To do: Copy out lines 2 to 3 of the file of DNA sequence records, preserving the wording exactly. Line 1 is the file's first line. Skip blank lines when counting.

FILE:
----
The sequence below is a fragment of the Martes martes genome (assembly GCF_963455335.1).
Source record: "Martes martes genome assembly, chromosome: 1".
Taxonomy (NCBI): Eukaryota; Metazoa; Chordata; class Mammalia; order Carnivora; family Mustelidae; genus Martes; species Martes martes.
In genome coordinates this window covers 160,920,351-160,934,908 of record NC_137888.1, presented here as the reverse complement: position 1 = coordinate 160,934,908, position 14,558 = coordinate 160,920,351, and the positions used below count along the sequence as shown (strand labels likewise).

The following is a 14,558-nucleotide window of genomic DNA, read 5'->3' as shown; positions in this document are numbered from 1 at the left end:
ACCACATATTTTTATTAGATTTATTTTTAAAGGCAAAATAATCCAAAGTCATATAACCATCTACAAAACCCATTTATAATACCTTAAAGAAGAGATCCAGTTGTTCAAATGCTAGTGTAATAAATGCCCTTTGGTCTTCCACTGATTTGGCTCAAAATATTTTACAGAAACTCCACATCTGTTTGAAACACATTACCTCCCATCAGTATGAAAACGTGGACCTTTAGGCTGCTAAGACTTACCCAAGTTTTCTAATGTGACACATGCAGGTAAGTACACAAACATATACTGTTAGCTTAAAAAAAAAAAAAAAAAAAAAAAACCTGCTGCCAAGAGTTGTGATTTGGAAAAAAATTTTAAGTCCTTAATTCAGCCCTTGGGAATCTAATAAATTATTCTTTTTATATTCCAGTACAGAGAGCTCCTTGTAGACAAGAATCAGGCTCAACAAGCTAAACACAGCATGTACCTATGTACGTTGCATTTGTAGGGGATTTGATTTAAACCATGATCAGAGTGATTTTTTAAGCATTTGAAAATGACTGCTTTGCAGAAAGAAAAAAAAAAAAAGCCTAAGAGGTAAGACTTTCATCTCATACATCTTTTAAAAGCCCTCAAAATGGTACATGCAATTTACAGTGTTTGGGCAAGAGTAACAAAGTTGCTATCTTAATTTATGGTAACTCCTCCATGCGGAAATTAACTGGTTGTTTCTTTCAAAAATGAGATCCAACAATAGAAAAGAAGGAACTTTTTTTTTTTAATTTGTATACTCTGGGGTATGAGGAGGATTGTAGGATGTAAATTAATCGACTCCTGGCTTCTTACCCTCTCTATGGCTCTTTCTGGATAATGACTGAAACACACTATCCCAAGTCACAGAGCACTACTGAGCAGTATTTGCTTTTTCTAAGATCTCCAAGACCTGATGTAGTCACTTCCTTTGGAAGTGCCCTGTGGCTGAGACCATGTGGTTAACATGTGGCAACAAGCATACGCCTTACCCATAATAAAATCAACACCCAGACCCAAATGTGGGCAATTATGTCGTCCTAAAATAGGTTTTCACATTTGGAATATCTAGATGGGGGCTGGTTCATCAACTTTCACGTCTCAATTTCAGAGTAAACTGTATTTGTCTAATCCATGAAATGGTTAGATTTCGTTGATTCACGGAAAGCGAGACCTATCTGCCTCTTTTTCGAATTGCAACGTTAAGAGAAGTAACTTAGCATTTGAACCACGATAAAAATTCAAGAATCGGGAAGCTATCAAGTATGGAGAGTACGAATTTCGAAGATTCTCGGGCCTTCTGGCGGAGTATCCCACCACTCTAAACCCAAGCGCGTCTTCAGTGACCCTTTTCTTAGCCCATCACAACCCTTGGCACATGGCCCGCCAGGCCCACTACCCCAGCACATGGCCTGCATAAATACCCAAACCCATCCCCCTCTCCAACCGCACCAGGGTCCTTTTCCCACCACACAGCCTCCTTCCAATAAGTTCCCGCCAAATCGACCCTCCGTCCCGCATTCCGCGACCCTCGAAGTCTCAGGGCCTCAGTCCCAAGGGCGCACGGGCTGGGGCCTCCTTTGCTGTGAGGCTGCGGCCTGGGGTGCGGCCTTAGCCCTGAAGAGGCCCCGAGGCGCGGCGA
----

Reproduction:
Source record: "Martes martes genome assembly, chromosome: 1".
Taxonomy (NCBI): Eukaryota; Metazoa; Chordata; class Mammalia; order Carnivora; family Mustelidae; genus Martes; species Martes martes.